Identifying the narrowest holding in Green Tree requires us to consider the procedural history of that case. The case concerned contracts between Green Tree, a commercial lender, and its customers. Green Tree, 539 U.S. at 447, 123 S.Ct. 2402. Each contract contained an arbitration clause governed by the Federal Arbitration Act. Id. Customers of Green Tree filed two separate suits against the company in South Carolina state court, alleging violations of the South Carolina Consumer Protection Code. Id. at 447, 449, 123 S.Ct. 2402. In both cases, plaintiffs sought, and eventually were granted, class certification. Id. at 449, 123 S.Ct. 2402. Also in both cases, plaintiffs were awarded class damages and attorney's fees. Id. The trial court affirmed the awards, and Green Tree appealed, arguing that class arbitration was not allowed under the parties' arbitration agreements. Id. The South Carolina Supreme Court withdrew both cases from the appeals court, assumed jurisdiction, and consolidated the proceedings. Id. at 450, 123 S.Ct. 2402. The South Carolina Supreme Court found that the parties' arbitration agreements were silent as to class arbitration, that class arbitration was therefore authorized, and that the arbitration had properly taken that form. Id. The United States Supreme Court reviewed that decision to determine if class arbitration complied with the Federal Arbitration Act. Id.

Justice Breyer wrote the opinion of the Court, which Justices Scalia, Souter and Ginsburg joined. Justice Breyer determined that the arbitrator, rather than the court, should have decided whether the parties' agreements forbid class arbitration. Id. at 451, 123 S.Ct. 2402. Justice Breyer also found that remand to the arbitrators was necessary — even though the South Carolina Supreme Court had reached the correct conclusion that class arbitration was allowed under the agreements — because in each underlying case "there [was] at least a strong likelihood . . . that the arbitrator's decision [to employ class arbitration procedures] reflected a court's interpretation of the contracts rather than an arbitrator's interpretation." Id. at 454, 123 S.Ct. 2402.

Justice Stevens wrote a concurrence in Green Tree and provided the fifth vote for the plurality's judgment. Justice Stevens found that the South Carolina Supreme Court properly "held as a matter of state law that class-action arbitrations are permissible if not prohibited by the applicable arbitration agreement, and that the agreement[s] between these parties is silent on the issue." Id. at 454, 123 S.Ct. 2402 (Stevens, J., concurring). Justice Stevens disagreed that remand was required. He explained:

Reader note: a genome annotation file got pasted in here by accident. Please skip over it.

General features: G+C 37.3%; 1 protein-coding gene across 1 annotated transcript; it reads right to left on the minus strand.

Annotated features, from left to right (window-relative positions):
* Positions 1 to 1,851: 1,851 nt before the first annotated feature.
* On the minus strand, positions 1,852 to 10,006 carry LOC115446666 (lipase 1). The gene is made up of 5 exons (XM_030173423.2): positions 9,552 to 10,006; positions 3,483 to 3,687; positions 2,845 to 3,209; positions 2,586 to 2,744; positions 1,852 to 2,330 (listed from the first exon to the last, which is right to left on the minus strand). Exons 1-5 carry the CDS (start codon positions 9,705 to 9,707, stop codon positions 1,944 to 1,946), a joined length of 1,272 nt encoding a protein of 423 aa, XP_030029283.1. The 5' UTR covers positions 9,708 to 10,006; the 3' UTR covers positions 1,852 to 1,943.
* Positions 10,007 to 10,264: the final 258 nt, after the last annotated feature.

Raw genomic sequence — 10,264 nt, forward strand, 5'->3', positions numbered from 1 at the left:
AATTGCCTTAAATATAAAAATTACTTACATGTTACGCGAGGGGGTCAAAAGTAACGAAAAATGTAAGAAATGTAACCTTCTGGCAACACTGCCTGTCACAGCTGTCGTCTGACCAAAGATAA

Arguably the interpretation of the parties' agreement should have been made in the first instance by the arbitrator, rather than the court. See Howsam v. Dean Witter Reynolds, Inc., 537 U.S. 79, 123 S.Ct. 588, 154 L.Ed.2d 491 (2002). Because the decision to conduct a class-action arbitration was correct as a matter of law, and because petitioner has merely challenged the merits of that decision without claiming that it was made by the wrong decisionmaker, there is no need to remand the case to correct the possible error.

Green Tree, 539 U.S. at 455, 123 S.Ct. 2402 (Stevens, J., concurring). Justice Stevens recognized, however, that if he were to vote to simply affirm the South Carolina Supreme Court's decision, "there would be no controlling judgment of the Court." Id. Thus, "to avoid that outcome, and because Justice Breyer's opinion expresses a view of the case close to [his] own, [Justice Stevens] concur[red] in the judgment." Id.

Taking these two opinions together, we cannot identify a single rationale endorsed by a majority of the Court. Justice Breyer reasoned that 1) consolidation is a procedural question for the arbitrator; 2) the Supreme Court should not reach the question whether the parties' agreements forbid class arbitration; and 3) remand is required so that the arbitrators can address whether the agreements forbid class arbitration. Justice Stevens, in contrast, reasoned that 1) the South Carolina Supreme Court correctly held as a matter of state law that the parties' agreements do not forbid class arbitration; and 2) remand was not required, because the parties did not argue that the arbitrator, rather than the court, should have decided the appropriateness of class arbitration. The Justices' rationales do not overlap.

We are aware that the Fifth Circuit has reached a different conclusion regarding the precedential value of Green Tree. In Pedcor Management Co., Inc. Welfare Benefit Plan v. Nations Personnel of Texas, Inc., 343 F.3d 355 (5th Cir. 2003), the Fifth Circuit determined that the narrowest ground for decision in Green Tree was that the validity of class arbitration is to be decided by the arbitrator, absent evidence that the parties intended the court to resolve the issue. The Pedcor court explained: